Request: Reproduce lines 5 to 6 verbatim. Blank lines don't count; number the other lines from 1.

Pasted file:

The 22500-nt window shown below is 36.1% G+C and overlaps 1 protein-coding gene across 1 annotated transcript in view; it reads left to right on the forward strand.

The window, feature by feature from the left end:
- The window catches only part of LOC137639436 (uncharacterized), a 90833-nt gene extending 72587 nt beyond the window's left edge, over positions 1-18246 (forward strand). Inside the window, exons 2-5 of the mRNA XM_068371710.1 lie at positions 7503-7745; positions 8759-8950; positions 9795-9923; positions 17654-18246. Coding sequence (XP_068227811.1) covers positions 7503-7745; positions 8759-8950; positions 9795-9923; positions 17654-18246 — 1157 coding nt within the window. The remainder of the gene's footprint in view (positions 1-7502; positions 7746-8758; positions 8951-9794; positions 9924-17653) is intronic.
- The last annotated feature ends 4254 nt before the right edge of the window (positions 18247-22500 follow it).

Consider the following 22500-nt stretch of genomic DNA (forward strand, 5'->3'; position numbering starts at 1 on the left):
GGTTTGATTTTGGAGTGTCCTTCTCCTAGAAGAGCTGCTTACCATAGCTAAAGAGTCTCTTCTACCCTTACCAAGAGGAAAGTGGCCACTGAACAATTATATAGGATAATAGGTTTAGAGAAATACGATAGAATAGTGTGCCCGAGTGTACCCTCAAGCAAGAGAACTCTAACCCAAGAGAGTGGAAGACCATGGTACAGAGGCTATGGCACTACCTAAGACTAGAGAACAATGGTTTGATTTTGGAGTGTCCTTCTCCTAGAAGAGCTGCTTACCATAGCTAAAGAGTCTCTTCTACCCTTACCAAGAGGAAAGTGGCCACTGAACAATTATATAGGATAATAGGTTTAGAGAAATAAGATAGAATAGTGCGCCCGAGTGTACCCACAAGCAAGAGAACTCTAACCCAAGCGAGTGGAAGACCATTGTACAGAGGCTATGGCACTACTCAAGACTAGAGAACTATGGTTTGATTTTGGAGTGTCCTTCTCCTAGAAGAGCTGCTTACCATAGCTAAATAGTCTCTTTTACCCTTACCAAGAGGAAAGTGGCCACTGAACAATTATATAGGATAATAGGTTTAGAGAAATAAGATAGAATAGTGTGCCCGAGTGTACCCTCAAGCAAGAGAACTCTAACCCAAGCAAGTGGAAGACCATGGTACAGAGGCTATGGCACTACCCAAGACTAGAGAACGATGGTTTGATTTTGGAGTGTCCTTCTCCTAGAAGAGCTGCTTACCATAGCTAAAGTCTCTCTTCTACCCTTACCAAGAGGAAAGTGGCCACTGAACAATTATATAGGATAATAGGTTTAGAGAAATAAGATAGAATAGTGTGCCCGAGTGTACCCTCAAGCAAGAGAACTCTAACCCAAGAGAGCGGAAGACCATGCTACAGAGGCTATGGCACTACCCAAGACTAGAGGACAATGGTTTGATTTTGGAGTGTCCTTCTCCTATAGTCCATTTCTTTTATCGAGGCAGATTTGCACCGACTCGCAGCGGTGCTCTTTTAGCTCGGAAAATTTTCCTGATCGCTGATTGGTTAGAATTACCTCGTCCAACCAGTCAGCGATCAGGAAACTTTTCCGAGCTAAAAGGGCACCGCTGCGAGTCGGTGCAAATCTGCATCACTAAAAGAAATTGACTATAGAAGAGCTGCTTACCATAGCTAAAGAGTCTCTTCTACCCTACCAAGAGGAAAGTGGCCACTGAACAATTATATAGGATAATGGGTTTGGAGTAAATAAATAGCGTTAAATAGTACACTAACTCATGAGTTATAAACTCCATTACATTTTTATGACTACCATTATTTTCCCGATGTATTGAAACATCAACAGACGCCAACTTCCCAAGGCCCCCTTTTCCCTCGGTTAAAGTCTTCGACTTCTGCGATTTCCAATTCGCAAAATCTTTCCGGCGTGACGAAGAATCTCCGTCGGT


Consider the following 22500-nt stretch of genomic DNA (forward strand, 5'->3'; position numbering starts at 1 on the left):
GGTTTGATTTTGGAGTGTCCTTCTCCTAGAAGAGCTGCTTACCATAGCTAAAGAGTCTCTTCTACCCTTACCAAGAGGAAAGTGGCCACTGAACAATTATATAGGATAATAGGTTTAGAGAAATACGATAGAATAGTGTGCCCGAGTGTACCCTCAAGCAAGAGAACTCTAACCCAAGAGAGTGGAAGACCATGGTACAGAGGCTATGGCACTACCTAAGACTAGAGAACAATGGTTTGATTTTGGAGTGTCCTTCTCCTAGAAGAGCTGCTTACCATAGCTAAAGAGTCTCTTCTACCCTTACCAAGAGGAAAGTGGCCACTGAACAATTATATAGGATAATAGGTTTAGAGAAATAAGATAGAATAGTGCGCCCGAGTGTACCCACAAGCAAGAGAACTCTAACCCAAGCGAGTGGAAGACCATTGTACAGAGGCTATGGCACTACTCAAGACTAGAGAACTATGGTTTGATTTTGGAGTGTCCTTCTCCTAGAAGAGCTGCTTACCATAGCTAAATAGTCTCTTTTACCCTTACCAAGAGGAAAGTGGCCACTGAACAATTATATAGGATAATAGGTTTAGAGAAATAAGATAGAATAGTGTGCCCGAGTGTACCCTCAAGCAAGAGAACTCTAACCCAAGCAAGTGGAAGACCATGGTACAGAGGCTATGGCACTACCCAAGACTAGAGAACGATGGTTTGATTTTGGAGTGTCCTTCTCCTAGAAGAGCTGCTTACCATAGCTAAAGTCTCTCTTCTACCCTTACCAAGAGGAAAGTGGCCACTGAACAATTATATAGGATAATAGGTTTAGAGAAATAAGATAGAATAGTGTGCCCGAGTGTACCCTCAAGCAAGAGAACTCTAACCCAAGAGAGCGGAAGACCATGCTACAGAGGCTATGGCACTACCCAAGACTAGAGGACAATGGTTTGATTTTGGAGTGTCCTTCTCCTATAGTCCATTTCTTTTATCGAGGCAGATTTGCACCGACTCGCAGCGGTGCTCTTTTAGCTCGGAAAATTTTCCTGATCGCTGATTGGTTAGAATTACCTCGTCCAACCAGTCAGCGATCAGGAAACTTTTCCGAGCTAAAAGGGCACCGCTGCGAGTCGGTGCAAATCTGCATCACTAAAAGAAATTGACTATAGAAGAGCTGCTTACCATAGCTAAAGAGTCTCTTCTACCCTACCAAGAGGAAAGTGGCCACTGAACAATTATATAGGATAATGGGTTTGGAGTAAATAAATAGCGTTAAATAGTACACTAACTCATGAGTTATAAACTCCATTACATTTTTATGACTACCATTATTTTCCCGATGTATTGAAACATCAACAGACGCCAACTTCCCAAGGCCCCCTTTTCCCTCGGTTAAAGTCTTCGACTTCTGCGATTTCCAATTCGCAAAATCTTTCCGGCGTGACGAAGAATCTCCGTCGGT